But property managers say the past few years — contending with ultra-low demand and plummeting rents as New Yorkers fled the city, then unprecedented price growth when they returned en masse — have been a struggle, even for the most established companies.
“It’s been a wild ride really ever since Covid,” Rogoff said. “It’s reshaped our industry.”
AKAM cited the early innings of the pandemic, when tenants demanded “immediate concessions,” as the most difficult to navigate.
But as rents notched records throughout 2022, Rogoff said collecting payments from AKAM’s tenants, who mostly occupy higher-end buildings, hasn’t been an issue.
“I get it, people don’t love paying higher rent. I don’t either,” he said. “But people seem to accept that that’s kind of where the market is right now.”
The switch to remote operations during lockdown — particularly for property management firms that pride themselves on having boots on the ground — proved a challenging adjustment. But some were already in the throes of that transition when the pandemic hit.
Wavecrest, which placed sixth with 26,691 units, had begun migrating to a portal that allowed residents to communicate with the building’s management team. AKAM also said it was in the process of incorporating digital technologies; Covid just hastened that process.
Now the tech has become essential to day-to-day operations.
AKAM now uses an array of property management software: BuildingLink to track packages, BoardPackager to handle sales and lease applications, SiteCompli to manage maintenance and violations in real time, AvidXchange for payables and Yardi for accounting.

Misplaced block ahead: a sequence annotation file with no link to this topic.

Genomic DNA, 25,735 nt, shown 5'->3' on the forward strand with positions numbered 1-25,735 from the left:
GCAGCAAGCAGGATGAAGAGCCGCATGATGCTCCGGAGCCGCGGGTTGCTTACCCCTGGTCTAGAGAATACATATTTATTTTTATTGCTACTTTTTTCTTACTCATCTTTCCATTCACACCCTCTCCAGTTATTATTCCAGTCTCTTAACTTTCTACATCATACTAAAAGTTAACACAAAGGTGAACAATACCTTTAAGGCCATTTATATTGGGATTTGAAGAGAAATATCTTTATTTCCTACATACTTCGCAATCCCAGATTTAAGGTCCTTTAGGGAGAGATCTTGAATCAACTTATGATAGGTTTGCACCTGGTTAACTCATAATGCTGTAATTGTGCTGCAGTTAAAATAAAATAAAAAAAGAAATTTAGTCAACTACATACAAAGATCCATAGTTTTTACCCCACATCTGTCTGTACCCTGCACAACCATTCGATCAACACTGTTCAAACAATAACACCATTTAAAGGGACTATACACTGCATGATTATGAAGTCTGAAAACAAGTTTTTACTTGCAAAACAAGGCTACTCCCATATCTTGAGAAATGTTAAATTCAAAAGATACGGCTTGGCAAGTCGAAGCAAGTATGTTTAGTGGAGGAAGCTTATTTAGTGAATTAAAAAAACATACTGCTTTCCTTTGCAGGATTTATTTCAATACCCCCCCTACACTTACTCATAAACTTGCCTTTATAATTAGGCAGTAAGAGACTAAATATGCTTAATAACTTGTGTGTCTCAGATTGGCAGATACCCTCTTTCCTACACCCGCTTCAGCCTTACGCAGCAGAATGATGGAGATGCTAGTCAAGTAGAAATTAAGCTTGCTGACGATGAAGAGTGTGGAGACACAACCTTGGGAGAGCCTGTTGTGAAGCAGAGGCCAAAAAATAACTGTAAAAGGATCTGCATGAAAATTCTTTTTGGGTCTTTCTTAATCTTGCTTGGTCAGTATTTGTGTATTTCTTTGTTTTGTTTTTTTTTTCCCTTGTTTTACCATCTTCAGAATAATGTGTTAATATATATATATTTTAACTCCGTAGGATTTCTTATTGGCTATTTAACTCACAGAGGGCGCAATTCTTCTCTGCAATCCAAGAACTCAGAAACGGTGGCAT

Though most companies are more than willing to embed tech into their business, they decry the rise of full-suite virtual property managers, such as RentRedi or Moxo. For now, few fear that artificial intelligence can render traditional firms obsolete.
“There is no substitute for a human being visiting a site,” said Joseph Camerata, Wavecrest’s president.
The much bigger pain point for property managers is a web of regulations, which they claim grows denser and more difficult to navigate each year.
The first deadline for compliance with Local Law 97’s emissions standards is swiftly approaching. The 2024 cap, which applies to the city’s largest buildings, will only affect 3,000 properties, but landlords and management firms expecting to be affected by the 2030 deadline are already budgeting for retrofits: boiler replacements, envelope makeovers and lighting overhauls.
Then there are the new requirements for city garages, which, as of 2022, must be inspected once every six years. Local Law 152, passed in 2016, requires gas line inspections every four years. And the long-established Local Law 11 demands facade inspections every five for buildings taller than six stories.
This year, a deadly fire in a Bronx apartment building resurrected a push to require sprinklers in all multifamily properties. Mayor Eric Adams in March said he would work with the City Council to pass legislation to prevent another tragedy. As of June, though, Gothamist reported that no progress had been made on a bill.
Property management firms admit that complying with an ever-evolving smorgasbord of rules and keeping violations to a minimum can be an undertaking. Larger firms with the means to do so have expanded their compliance teams to keep up.
But the outlook for the smaller firms that have characterized the industry for years may not be as robust. Between rampant mergers, market pressures and a labyrinth of rules, acquisition-adverse AKAM doesn’t know how much longer some of those teams will last.
“I just don’t see, on a small scale, how you can truly do a good job with all the compliance because I see what it takes and it’s just becoming more and more tough,” Rogoff said.